Investment firm VanEck has filed another application to launch a Bitcoin exchange traded fund (ETF) for trading at the CBOE BZX Exchange. The New York-based company has filed multiple applications for a Bitcoin ETF in the past, and its latest attempt comes at a time of surging Bitcoin (BTCUSD) prices and greater interest by institutional investors in the cryptocurrency.
VanEck's latest Bitcoin ETF SEC filing is its strangest one yet. The document does not provide much detail about its product or the firm's partners for the ETF. While VanEck tied up with the Bank of New York Mellon Corporation (BK) for custody services for proposed Bitcoin ETFs in the past, the current filing makes no mention of custodians, transfer agent, or marketing agents for the ETF.
- Investment firm VanEck has filed a Bitcoin ETF, but the application provides little detail about the product or its workings.
- According to commentators, 2022 is a more likely timeframe for approval of a Bitcoin ETF.
Appearing on CNBC, VanEck CEO Jan van Eck said that the firm's decision to file for an ETF this time around was based on a "couple of rays of hope." First, he pointed to last month's guidance issued by the Securities and Exchange Commission (SEC) on crypto custody. In the guidance, the federal agency promised to withhold enforcement action against crypto custodians for five years provided they followed standards enumerated in the document.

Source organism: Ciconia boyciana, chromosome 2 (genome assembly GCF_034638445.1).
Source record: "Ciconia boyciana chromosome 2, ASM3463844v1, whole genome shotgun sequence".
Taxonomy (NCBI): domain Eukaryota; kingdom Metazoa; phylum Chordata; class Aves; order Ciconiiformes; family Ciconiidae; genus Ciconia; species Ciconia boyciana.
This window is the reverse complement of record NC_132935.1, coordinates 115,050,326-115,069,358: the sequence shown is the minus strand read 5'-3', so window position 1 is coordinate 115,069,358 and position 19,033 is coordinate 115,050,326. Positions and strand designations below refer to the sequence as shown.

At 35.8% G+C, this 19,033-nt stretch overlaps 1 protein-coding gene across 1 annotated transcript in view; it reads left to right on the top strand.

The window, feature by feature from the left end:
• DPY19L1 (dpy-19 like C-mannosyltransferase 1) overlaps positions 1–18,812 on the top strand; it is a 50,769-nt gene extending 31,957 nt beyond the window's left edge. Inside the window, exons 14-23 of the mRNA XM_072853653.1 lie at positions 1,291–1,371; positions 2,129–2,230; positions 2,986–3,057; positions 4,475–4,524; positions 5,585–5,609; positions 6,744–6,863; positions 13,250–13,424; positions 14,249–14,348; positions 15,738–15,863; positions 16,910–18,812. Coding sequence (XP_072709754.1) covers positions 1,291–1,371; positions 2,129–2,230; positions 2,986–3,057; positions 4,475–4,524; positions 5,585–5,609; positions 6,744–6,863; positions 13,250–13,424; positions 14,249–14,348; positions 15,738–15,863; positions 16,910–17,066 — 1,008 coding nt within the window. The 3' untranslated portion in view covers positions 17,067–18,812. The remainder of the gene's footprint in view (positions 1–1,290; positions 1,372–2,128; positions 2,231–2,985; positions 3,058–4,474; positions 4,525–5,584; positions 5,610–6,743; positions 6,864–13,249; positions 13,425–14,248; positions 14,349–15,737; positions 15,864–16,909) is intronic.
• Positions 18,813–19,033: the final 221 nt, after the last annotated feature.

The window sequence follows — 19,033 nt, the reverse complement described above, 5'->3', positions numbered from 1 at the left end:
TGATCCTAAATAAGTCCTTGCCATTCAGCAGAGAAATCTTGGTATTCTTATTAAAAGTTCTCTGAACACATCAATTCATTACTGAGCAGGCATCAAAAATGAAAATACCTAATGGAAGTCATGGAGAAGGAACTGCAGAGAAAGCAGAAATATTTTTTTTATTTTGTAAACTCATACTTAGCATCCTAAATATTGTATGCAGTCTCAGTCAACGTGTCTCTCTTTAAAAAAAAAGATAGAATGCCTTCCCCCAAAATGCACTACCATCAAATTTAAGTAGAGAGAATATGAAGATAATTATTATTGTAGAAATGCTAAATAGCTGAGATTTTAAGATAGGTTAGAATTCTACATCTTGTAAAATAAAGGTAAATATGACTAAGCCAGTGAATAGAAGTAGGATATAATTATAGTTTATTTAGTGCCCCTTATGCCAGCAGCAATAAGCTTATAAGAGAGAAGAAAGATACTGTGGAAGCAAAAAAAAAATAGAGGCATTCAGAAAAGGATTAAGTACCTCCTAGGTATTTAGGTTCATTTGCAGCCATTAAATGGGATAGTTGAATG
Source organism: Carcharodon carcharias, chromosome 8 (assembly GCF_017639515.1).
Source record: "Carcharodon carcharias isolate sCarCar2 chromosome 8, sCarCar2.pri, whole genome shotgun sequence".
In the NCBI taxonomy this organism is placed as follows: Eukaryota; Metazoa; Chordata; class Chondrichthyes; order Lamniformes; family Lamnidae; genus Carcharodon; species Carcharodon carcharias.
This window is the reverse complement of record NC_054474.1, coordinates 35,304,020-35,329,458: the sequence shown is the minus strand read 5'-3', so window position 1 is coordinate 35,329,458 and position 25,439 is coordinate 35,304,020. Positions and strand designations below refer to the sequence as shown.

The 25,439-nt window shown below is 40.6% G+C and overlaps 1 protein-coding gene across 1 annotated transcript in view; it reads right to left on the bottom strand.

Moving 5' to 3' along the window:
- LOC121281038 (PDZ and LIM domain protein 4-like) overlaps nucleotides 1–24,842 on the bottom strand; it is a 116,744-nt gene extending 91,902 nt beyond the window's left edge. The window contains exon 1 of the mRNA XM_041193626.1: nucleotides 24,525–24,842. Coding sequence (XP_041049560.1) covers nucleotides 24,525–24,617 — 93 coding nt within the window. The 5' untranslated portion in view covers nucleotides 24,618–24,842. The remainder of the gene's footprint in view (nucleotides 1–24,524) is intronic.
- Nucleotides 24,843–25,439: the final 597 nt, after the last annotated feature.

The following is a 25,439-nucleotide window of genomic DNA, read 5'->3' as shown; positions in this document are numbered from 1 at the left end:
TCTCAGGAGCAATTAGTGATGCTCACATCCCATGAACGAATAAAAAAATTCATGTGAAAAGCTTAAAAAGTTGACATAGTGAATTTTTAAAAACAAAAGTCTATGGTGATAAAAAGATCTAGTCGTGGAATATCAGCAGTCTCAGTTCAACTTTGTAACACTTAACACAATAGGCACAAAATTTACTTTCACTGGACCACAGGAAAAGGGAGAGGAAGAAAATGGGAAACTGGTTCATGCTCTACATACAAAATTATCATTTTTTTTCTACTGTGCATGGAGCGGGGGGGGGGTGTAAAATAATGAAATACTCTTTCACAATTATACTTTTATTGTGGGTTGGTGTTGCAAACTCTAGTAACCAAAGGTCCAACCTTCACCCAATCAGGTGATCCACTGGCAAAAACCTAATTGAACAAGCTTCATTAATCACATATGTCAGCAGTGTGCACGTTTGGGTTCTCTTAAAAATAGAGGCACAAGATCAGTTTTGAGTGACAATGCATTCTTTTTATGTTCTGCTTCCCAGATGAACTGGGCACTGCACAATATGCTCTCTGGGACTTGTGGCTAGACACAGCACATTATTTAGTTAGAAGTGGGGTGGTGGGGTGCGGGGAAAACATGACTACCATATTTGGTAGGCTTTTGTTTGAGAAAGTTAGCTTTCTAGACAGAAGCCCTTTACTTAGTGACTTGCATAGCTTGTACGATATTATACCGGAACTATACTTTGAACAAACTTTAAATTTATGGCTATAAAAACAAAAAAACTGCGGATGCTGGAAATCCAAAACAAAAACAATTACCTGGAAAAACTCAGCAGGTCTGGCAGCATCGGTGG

Van Eck also nodded toward regulatory developments in Canada, where regulators have approved a crypto fund targeted at retail investors. The CEO's current position is an about-face from his stance last year. During an interview with Bloomberg last January, he said that he didn't see "a Bitcoin ETF being approved anytime soon."
Will VanEck Succeed This Time?
VanEck has a history of filing for and withdrawing Bitcoin ETF applications. In January 2018, the firm withdrew a Bitcoin ETF application based on futures prices for the cryptocurrency at CBOE. It filed for and withdrew another Bitcoin ETF application in September 2019.
After the withdrawal of that application, the investment firm launched a trust aimed at Qualified Institutional Buyers. It wouldn't be surprising if the firm again withdrew its application prior to a formal rejection.
The SEC has rejected numerous past attempts by cryptocurrency investment firms to launch a Bitcoin ETF. It outlined concerns about the cryptocurrency ecosystem in a widely circulated online letter in January 2018. That letter and subsequent rejection statements made it clear that the agency considered crypto prices, which are required to set ETF share prices, at underlying crypto exchanges prone to manipulation.
Van Eck told CNBC that his firm was constructing indices from regulatory exchanges with "some kind of regulatory exposure." The ETF application proposes to use the MVIS CryptoCompare Benchmark Rate launched last year with a regulated Swiss bank. Beyond that detail, however, not much is known about VanEck's product or plans for the proposed ETF.
"What the SEC wanted to do three to four years ago was to let the (crypto) industry mature," Dave Nadig, chief investment officer at ETF Trends, told CNBC. He added that 2022 is a more likely timeframe for approval of a Bitcoin ETF.